You have to play to win

Alix Paultre, Editorial Director, PSD



Alix Paultre, Editorial Director, PSD

The biggest problem we face in dealing with the large-scale societal issues challenging America is the fact that the solutions involve a mix of technological skill and political will. Going to the moon is a perfect example. We have the technology, our GDP is sufficient, and America has the skillsets and can easily create the manufacturing infrastructure required. But we don’t, because there isn’t enough societal pressure behind that initiative to get it off the ground (pun intended). We have the skill, but not the will.

That applies to every single task we face that involves more than one household. As a representative democracy our society has the advantage that every person’s voice can be heard in the debates that steer our development as a country. Ideas can be presented, debated, and voted upon with making America a better place for its citizens the ultimate goal. In the case of national issues such as our power infrastructure, we should be evaluating and implementing the best technologies.

However, we unfortunately do not have a level playing field when it comes to the debate on the future of the grid and America’s energy infrastructure. Adding noise to the signal of honest debate is the corrupting factor of money, power, and influence from legacy industries and the interests that dominate them. The debate over America’s future gets diverted or bogged down in partisan arguments over technology investment and development, which should have no party or ideology.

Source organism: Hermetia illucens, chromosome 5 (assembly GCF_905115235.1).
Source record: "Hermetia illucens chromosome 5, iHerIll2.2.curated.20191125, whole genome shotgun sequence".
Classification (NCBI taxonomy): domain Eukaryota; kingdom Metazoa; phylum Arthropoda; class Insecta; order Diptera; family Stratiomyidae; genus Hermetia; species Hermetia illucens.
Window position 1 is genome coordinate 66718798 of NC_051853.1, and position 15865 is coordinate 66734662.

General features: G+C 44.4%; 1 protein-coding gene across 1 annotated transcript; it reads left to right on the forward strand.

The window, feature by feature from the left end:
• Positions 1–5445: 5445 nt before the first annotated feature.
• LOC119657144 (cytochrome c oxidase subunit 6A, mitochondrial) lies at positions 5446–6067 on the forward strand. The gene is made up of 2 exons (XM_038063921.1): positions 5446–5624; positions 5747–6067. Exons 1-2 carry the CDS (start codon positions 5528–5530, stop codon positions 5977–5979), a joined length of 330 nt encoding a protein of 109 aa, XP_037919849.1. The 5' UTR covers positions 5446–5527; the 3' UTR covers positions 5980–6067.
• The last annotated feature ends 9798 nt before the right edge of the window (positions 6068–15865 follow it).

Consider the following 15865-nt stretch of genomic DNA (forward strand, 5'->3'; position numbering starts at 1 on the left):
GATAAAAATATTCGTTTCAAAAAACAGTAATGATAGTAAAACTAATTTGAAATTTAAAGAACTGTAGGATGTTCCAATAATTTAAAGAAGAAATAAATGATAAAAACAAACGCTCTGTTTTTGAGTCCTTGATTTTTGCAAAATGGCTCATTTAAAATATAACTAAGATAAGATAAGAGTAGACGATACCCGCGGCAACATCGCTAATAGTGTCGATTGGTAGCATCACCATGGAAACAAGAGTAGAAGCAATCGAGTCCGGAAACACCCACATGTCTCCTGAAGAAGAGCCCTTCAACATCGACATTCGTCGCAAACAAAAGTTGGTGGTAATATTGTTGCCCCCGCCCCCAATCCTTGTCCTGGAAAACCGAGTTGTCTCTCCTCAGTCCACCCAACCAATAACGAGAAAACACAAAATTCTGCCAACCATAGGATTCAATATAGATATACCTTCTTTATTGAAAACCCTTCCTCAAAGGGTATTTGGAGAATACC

Any research & development money spent in the country, properly managed by the government agencies dispensing them, will benefit America, regardless of the political affiliation of the parties involved. Sadly, this does not happen. Political excess on both sides of the aisle, coupled with legacy technology inertia (part of the reason cell phone service stinks in the USA) and moneyed interests stirring the pot result in a hodgepodge of non-intuitive, shortsighted, and often combative rules, poor development, and a regulatory environment where little productive gets done.

The problem with that is that we no longer have the luxury of being able to pick and choose what technologies fail or succeed in the marketplace. A world of restrictive supply chains and distribution bottlenecks that enabled monopolistic business practices is migrating towards an open-source world of zero marginal costs where a kid in Bangalore with an old laptop can go toe-to-toe with a Fortune 500 software company in the world market. This goes triple for core technology development, as proprietary IP will be the only true value in the future marketplace.

The choice America faces is a simple and stark one; we can either get our acts together and examine our national energy infrastructure and the technologies, software, and methodologies required to create the next generation Grid, ensuring that it lasts as long as the last one did while providing the best and highest levels of functionality and reliability, or we can sit here 10 years from now and point fingers at one another over why America’s energy infrastructure is in such bad shape and who “lost” the renewable-energy industry.